Depreciation on plant and equipment, and fixtures and fittings can also be claimed. The depreciation deduction available on each item is calculated using the effective life set by the ATO. Some plant and equipment depreciable items commonly found within a property include hot water systems, carpets and blinds.

He offers the following example to demonstrate how property depreciation changes a typical investment scenario from being negatively geared to being cash flow to positive.

An investor has purchases a property for $420,000 and is receiving $490 per week in rent for a total income of $25,480 per annum. The estimated expenses for the property include interest, rates and management fees, which total $32,000 per year. The following scenario shows the investor’s cash flow with and without depreciation.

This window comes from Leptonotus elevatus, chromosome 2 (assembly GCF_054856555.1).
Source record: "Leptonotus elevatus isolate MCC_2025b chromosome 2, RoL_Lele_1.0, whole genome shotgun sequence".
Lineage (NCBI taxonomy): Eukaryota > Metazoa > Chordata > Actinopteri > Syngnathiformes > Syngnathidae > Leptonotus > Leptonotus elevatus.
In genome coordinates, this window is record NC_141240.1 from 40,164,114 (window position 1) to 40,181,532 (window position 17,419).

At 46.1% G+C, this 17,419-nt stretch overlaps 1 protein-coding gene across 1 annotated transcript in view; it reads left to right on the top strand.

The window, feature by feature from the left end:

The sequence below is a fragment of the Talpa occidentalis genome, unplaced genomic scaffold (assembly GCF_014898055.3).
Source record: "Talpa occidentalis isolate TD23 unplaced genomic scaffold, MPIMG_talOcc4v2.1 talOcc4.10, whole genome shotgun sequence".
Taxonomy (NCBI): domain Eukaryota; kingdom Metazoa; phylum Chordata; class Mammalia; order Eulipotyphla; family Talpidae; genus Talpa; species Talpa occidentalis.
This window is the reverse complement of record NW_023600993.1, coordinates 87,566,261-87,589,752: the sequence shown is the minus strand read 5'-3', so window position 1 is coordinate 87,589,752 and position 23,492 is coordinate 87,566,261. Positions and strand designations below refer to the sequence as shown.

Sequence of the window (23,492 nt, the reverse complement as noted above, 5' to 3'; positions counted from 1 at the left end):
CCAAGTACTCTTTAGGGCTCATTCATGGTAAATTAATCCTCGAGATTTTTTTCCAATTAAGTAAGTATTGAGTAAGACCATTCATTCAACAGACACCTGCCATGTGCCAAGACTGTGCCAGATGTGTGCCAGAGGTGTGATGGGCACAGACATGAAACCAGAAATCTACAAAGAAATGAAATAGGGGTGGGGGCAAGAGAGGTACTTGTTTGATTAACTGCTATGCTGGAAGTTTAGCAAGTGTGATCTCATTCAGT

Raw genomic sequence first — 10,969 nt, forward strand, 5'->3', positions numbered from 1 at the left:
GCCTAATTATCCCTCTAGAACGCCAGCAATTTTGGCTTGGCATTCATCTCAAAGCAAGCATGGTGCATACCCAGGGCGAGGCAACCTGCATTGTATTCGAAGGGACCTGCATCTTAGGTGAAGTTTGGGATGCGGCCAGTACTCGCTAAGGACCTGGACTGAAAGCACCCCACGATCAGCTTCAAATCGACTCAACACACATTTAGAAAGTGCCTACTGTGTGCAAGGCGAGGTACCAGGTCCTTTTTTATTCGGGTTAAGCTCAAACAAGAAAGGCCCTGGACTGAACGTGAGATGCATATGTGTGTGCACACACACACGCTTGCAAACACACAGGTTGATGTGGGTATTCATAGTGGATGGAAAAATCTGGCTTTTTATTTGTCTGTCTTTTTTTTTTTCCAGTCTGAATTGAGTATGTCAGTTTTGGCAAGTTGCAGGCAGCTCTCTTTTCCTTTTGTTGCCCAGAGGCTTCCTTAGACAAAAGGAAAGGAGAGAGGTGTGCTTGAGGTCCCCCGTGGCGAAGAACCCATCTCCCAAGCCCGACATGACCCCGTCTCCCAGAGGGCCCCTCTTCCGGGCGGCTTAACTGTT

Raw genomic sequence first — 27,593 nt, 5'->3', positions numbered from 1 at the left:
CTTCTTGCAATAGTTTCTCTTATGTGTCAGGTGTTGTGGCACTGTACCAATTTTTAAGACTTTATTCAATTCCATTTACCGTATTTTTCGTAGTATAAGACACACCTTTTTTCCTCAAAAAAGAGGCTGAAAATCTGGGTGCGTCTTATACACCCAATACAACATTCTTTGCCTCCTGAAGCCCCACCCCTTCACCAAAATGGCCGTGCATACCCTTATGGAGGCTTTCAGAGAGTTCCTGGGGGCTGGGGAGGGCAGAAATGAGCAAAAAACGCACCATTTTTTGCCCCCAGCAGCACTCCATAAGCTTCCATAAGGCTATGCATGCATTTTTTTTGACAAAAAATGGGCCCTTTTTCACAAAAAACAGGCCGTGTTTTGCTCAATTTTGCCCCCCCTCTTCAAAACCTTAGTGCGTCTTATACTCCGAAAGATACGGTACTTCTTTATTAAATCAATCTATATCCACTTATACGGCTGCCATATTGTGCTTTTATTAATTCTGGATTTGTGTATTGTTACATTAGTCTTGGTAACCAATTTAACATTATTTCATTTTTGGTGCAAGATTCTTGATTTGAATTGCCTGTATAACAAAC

Depreciation Example Scenarios

In this example the investor uses property depreciation to go from a negative cash flow scenario, paying out $79 per week, to a positive cash flow scenario, earning $3 per week on the property. By claiming depreciation this investor will save $4,255 for the year, claims Beer.